Tuesday, April 24, 2012

The World Heritage City of Toledo, Spain

The last leg of our holiday in September 2011 took us on a day trip to Toledo from Madrid before flying home. Its proximity to Madrid is another great reason to spend some time in Spain's wonderful capital city. We spent a wonderful day there, wandering round the winding streets enjoying the beauty of the city and from time to time seeking some shade and refreshment in the form of a cerveza and tapas.



World Heritage City Toledo was once the capital city of Spain, and it still retains the atmosphere and aura which are characteristic of so many European capital cities. Toledo is a magical place, possibly one of the most spectacular cities in the world. The buildings and winding streets contained within the old city walls hold hundreds of years of history, and the River Tajo which runs alongside the city walls adds to its charm and beauty.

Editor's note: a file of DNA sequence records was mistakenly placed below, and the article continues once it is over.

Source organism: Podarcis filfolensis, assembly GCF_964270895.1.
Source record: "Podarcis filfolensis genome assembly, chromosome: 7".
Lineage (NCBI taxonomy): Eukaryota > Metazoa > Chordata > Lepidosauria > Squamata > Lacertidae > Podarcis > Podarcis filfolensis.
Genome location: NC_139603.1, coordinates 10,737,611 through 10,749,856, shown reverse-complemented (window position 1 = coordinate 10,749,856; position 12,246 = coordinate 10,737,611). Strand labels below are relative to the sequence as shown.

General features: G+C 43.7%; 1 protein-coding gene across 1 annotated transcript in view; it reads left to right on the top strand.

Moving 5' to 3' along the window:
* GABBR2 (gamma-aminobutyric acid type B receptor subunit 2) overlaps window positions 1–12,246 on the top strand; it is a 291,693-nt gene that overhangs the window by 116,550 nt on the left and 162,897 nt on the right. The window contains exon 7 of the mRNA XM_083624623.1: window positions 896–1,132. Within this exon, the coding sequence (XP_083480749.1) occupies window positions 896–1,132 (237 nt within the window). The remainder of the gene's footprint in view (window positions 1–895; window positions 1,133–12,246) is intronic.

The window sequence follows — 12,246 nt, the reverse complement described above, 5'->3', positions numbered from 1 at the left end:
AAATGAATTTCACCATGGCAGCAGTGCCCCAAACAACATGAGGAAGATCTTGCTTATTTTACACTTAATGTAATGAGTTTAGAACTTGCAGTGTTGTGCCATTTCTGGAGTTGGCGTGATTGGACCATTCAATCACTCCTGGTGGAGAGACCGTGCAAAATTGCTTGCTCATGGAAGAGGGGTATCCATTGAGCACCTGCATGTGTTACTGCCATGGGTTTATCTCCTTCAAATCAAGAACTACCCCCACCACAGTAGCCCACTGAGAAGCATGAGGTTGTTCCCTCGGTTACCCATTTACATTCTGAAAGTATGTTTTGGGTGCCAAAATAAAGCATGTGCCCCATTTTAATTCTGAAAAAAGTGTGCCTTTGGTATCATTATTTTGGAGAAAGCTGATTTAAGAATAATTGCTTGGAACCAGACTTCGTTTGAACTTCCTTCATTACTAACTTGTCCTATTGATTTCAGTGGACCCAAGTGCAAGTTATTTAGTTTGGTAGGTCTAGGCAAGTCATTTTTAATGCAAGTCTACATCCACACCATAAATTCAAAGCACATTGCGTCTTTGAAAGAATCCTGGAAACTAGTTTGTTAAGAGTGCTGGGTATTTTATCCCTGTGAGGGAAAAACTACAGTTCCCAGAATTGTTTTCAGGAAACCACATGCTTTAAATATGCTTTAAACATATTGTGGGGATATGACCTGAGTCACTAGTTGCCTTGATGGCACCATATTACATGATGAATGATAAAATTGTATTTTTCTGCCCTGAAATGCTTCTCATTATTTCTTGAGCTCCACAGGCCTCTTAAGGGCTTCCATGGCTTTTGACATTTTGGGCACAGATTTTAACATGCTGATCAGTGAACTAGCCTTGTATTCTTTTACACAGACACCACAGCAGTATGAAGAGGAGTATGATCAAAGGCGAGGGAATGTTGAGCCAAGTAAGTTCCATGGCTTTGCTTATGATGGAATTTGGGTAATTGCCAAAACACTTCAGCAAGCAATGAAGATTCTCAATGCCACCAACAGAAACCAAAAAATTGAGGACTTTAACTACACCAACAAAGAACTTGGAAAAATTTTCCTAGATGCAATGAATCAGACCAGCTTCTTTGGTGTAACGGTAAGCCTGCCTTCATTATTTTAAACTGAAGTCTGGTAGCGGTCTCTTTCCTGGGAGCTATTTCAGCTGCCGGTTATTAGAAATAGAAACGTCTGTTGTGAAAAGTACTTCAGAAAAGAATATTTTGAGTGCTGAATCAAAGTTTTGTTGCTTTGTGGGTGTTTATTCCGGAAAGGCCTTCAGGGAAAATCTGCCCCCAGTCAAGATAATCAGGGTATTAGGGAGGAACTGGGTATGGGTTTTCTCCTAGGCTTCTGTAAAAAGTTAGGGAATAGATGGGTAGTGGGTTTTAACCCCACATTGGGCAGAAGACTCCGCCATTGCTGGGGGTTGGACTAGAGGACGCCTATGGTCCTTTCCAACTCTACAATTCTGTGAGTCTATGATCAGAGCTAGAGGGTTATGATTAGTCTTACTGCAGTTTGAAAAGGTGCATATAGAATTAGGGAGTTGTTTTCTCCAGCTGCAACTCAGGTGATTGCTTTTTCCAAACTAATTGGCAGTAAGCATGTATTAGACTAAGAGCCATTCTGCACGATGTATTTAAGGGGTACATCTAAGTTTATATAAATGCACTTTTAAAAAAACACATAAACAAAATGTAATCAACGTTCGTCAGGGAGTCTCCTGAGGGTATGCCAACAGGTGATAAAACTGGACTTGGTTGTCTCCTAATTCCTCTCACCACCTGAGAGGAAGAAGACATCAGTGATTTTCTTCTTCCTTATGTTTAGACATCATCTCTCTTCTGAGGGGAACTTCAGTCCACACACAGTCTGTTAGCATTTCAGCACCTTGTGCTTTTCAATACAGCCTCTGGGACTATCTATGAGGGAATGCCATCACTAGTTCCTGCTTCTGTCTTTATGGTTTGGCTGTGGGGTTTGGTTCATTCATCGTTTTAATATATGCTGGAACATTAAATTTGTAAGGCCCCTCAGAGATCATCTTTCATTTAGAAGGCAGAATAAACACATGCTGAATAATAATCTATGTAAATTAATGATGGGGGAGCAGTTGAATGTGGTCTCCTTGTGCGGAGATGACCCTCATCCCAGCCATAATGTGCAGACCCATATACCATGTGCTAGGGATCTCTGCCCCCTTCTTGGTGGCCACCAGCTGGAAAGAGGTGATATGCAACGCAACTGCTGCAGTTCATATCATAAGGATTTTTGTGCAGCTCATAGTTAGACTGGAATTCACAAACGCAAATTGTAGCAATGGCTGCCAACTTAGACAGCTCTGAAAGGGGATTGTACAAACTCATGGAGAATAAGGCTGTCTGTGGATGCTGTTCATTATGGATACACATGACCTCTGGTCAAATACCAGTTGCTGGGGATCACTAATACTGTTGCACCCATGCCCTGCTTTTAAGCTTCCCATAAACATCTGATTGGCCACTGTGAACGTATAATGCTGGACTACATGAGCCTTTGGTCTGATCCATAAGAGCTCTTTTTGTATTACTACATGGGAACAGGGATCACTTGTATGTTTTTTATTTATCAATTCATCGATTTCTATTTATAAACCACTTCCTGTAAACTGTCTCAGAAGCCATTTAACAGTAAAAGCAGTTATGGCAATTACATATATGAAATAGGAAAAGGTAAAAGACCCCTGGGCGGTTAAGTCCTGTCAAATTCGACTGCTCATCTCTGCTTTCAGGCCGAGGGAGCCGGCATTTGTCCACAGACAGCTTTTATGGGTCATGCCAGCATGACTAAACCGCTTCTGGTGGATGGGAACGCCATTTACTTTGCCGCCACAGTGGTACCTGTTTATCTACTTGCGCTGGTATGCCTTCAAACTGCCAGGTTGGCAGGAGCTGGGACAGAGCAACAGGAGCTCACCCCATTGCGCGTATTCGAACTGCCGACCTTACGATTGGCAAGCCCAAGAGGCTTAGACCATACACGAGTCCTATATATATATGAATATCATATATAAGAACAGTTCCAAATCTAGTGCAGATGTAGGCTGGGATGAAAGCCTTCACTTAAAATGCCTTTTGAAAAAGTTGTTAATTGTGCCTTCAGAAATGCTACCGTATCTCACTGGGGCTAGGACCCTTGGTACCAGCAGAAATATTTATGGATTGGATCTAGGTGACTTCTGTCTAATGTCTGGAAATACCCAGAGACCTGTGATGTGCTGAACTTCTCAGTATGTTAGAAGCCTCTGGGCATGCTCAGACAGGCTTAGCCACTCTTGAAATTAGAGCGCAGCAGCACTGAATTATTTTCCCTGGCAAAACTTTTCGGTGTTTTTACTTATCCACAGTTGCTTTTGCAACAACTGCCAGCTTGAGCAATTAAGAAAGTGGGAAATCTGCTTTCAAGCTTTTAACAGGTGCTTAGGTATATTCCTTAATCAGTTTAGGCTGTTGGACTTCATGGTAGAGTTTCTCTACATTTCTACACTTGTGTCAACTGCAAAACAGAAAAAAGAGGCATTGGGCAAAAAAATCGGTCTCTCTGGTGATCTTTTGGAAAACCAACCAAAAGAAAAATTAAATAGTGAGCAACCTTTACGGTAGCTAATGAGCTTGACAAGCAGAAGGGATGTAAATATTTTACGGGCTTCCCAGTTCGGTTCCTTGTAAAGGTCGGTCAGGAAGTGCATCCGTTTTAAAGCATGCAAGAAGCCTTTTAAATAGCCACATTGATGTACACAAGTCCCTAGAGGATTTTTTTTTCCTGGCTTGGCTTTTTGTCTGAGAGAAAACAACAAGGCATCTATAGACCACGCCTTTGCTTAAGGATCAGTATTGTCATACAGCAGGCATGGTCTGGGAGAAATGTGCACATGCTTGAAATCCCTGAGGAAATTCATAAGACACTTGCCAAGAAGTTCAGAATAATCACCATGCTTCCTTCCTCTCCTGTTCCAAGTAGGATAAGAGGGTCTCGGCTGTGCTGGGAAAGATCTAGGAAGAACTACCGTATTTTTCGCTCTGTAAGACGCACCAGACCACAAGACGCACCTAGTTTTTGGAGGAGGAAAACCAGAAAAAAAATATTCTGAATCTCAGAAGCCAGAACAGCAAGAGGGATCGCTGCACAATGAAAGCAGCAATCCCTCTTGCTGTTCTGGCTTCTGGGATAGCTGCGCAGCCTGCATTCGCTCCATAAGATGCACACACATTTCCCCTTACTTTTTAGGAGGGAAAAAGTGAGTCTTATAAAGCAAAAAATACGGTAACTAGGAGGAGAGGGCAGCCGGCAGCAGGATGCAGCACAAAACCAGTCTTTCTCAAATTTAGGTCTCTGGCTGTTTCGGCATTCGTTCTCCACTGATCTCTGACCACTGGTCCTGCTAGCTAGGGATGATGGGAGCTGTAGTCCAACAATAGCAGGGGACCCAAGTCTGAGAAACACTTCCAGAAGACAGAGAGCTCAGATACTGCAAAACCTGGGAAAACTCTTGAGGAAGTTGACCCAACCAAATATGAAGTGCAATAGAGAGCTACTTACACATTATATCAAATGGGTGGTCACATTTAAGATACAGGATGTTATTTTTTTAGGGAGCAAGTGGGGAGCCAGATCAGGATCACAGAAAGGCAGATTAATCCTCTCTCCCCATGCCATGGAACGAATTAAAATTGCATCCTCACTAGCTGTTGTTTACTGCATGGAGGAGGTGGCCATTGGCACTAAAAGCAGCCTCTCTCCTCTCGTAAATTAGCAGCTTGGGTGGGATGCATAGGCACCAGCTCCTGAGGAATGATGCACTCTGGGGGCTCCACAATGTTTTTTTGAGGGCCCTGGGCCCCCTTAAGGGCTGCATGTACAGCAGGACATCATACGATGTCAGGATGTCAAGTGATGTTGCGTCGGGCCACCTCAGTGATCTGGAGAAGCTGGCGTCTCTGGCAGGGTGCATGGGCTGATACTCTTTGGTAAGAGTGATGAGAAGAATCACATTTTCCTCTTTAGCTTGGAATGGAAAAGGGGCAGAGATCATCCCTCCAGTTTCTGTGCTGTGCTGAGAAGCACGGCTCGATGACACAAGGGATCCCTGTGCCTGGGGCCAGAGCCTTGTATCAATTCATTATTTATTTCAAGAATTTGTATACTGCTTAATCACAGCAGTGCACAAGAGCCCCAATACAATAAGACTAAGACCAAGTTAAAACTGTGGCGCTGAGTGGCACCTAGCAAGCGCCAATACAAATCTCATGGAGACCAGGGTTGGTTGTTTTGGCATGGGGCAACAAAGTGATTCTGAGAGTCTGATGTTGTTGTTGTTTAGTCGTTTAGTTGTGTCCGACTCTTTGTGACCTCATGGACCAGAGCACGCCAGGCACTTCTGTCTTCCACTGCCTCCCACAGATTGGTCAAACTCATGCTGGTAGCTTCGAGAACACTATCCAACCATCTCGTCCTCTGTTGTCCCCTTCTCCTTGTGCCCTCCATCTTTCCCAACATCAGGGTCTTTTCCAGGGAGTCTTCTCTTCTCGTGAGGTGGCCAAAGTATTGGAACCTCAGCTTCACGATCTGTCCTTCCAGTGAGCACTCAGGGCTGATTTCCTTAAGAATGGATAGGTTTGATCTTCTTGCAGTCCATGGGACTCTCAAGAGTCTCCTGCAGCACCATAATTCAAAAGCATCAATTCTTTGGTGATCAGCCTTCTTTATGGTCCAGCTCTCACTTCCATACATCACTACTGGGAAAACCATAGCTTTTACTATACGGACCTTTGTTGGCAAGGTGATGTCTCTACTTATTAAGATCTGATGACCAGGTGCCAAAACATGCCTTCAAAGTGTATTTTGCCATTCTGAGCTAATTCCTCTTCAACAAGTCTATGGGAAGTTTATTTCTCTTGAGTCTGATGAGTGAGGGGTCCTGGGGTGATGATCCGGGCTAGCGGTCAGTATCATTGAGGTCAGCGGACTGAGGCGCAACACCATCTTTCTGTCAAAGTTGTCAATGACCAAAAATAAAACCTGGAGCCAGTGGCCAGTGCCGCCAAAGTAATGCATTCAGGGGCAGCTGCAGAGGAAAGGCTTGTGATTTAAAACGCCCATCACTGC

During the 13th century Toledo became one of the few places in Spain where Moors, Christians and Jews managed to live together and tolerate eachother more or less peacefully (although not as idyllicly as some history accounts would have us believe), and the singular combination of styles and cultures which resulted from this period in Toledo's history is one of the city's unique characteristics. Visitors can still admire the remains of churches, mosques and sinagogues built during this time.


Toledo became a fortified city under Roman occupation - its location and the River Tajo made it an ideal fortress, and from that moment on the city became one of Spain's most important political, economic and cultural centres. The Visigods named Toledo their capital, and it retained its importance under Arab occupation. When the Spanish armies regained control of the city, it became the official residence to the Spanish Kings and Queens until the 16th Century.